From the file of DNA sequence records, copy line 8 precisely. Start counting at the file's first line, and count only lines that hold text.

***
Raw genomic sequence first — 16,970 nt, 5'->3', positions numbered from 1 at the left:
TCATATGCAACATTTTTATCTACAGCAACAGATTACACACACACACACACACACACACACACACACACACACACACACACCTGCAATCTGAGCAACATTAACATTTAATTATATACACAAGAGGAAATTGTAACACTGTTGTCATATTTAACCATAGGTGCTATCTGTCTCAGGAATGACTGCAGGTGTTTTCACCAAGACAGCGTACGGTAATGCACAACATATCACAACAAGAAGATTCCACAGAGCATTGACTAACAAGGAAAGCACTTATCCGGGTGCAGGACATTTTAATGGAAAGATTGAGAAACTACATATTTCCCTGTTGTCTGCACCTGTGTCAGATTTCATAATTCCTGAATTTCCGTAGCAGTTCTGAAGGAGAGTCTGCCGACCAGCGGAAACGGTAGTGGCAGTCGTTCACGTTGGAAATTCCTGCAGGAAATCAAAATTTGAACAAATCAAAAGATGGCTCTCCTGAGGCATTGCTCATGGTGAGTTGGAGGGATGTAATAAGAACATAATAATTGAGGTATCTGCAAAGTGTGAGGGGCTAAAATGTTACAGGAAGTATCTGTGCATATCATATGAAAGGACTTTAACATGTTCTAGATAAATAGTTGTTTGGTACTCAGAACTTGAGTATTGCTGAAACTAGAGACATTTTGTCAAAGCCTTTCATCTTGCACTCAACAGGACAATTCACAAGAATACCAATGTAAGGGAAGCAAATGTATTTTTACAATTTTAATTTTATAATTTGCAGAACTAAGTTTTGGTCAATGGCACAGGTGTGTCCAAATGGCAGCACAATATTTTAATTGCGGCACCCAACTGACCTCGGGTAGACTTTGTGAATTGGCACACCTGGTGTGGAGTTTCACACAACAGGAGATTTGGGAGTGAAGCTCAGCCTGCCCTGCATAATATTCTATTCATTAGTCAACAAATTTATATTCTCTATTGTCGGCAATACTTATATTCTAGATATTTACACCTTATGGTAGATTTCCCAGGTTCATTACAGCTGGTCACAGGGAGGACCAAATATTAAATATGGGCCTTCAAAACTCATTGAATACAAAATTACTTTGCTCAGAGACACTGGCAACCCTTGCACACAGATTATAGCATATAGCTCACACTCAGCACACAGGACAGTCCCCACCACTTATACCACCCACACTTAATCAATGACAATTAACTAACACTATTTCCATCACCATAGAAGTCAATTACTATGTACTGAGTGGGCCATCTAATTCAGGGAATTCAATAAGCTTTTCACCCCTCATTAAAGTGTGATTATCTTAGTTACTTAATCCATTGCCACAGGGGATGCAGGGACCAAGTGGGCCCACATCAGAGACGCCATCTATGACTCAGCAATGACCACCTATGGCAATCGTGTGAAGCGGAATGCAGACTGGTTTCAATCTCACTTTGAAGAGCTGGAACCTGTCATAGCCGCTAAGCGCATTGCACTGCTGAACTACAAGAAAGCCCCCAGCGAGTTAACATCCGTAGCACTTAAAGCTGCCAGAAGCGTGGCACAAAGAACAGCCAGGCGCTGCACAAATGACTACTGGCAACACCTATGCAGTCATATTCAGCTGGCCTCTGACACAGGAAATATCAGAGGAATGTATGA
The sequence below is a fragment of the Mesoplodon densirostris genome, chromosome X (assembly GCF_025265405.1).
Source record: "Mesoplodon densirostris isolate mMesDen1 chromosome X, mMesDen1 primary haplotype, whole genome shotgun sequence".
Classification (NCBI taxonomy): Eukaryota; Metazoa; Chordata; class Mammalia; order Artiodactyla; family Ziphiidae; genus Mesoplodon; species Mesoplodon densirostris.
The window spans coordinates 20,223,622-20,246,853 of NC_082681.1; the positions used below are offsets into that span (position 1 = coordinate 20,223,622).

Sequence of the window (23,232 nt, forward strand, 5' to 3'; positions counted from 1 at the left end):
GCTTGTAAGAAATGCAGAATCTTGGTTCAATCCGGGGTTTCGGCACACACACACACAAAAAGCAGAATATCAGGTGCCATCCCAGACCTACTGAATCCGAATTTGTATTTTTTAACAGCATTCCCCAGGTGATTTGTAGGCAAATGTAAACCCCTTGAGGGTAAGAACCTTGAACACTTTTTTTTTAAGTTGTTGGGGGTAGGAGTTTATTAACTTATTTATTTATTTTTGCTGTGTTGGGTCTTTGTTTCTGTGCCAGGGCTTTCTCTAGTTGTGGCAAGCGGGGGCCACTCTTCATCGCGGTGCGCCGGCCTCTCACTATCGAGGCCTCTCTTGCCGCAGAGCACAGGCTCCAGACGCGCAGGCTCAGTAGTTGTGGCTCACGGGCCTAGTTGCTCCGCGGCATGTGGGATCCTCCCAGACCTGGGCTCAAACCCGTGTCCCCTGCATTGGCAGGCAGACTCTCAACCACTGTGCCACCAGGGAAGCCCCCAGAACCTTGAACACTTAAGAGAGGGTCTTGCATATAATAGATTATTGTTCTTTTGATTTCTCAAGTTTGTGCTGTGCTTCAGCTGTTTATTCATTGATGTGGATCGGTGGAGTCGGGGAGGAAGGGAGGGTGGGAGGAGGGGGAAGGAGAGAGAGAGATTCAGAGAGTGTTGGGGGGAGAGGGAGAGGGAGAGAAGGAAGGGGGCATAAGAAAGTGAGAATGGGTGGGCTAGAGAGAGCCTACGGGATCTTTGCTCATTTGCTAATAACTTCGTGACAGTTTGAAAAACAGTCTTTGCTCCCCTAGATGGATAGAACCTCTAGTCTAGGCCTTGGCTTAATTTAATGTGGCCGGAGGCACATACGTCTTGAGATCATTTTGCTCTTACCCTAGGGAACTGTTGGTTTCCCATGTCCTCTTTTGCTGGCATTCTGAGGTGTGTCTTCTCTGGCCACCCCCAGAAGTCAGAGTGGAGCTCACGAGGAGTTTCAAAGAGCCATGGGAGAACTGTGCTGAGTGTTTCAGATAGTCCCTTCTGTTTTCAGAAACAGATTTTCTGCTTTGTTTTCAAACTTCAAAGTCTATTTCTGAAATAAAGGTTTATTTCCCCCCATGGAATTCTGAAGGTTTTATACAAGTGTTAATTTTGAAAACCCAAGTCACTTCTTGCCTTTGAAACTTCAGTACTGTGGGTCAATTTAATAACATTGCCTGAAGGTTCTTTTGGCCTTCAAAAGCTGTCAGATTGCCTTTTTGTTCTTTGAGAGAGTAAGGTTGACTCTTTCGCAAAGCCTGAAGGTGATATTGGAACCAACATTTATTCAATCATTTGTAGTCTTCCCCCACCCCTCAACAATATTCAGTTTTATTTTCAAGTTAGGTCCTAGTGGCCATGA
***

GCTTGTAAGAAATGCAGAATCTTGGTTCAATCCGGGGTTTCGGCACACACACACACAAAAAGCAGAATATCAGGTGCCATCCCAGACCTACTGAATCCGAATTTGTATTTTTTAACAGCATTCCCCAGGTGATTTGTAGGCAAATGTAAACCCCTTGAGGGTAAGAACCTTGAACACTTTTTTTTTAAGTTGTTGGGGGTAGGAGTTTATTAACTTATTTATTTATTTTTGCTGTGTTGGGTCTTTGTTTCTGTGCCAGGGCTTTCTCTAGTTGTGGCAAGCGGGGGCCACTCTTCATCGCGGTGCGCCGGCCTCTCACTATCGAGGCCTCTCTTGCCGCAGAGCACAGGCTCCAGACGCGCAGGCTCAGTAGTTGTGGCTCACGGGCCTAGTTGCTCCGCGGCATGTGGGATCCTCCCAGACCTGGGCTCAAACCCGTGTCCCCTGCATTGGCAGGCAGACTCTCAACCACTGTGCCACCAGGGAAGCCCCCAGAACCTTGAACACTTAAGAGAGGGTCTTGCATATAATAGATTATTGTTCTTTTGATTTCTCAAGTTTGTGCTGTGCTTCAGCTGTTTATTCATTGATGTGGATCGGTGGAGTCGGGGAGGAAGGGAGGGTGGGAGGAGGGGGAAGGAGAGAGAGAGATTCAGAGAGTGTTGGGGGGAGAGGGAGAGGGAGAGAAGGAAGGGGGCATAAGAAAGTGAGAATGGGTGGGCTAGAGAGAGCCTACGGGATCTTTGCTCATTTGCTAATAACTTCGTGACAGTTTGAAAAACAGTCTTTGCTCCCCTAGATGGATAGAACCTCTAGTCTAGGCCTTGGCTTAATTTAATGTGGCCGGAGGCACATACGTCTTGAGATCATTTTGCTCTTACCCTAGGGAACTGTTGGTTTCCCATGTCCTCTTTTGCTGGCATTCTGAGGTGTGTCTTCTCTGGCCACCCCCAGAAGTCAGAGTGGAGCTCACGAGGAGTTTCAAAGAGCCATGGGAGAACTGTGCTGAGTGTTTCAGATAGTCCCTTCTGTTTTCAGAAACAGATTTTCTGCTTTGTTTTCAAACTTCAAAGTCTATTTCTGAAATAAAGGTTTATTTCCCCCCATGGAATTCTGAAGGTTTTATACAAGTGTTAATTTTGAAAACCCAAGTCACTTCTTGCCTTTGAAACTTCAGTACTGTGGGTCAATTTAATAACATTGCCTGAAGGTTCTTTTGGCCTTCAAAAGCTGTCAGATTGCCTTTTTGTTCTTTGAGAGAGTAAGGTTGACTCTTTCGCAAAGCCTGAAGGTGATATTGGAACCAACATTTATTCAATCATTTGTAGTCTTCCCCCACCCCTCAACAATATTCAGTTTTATTTTCAAGTTAGGTCCTAGTGGCCATGA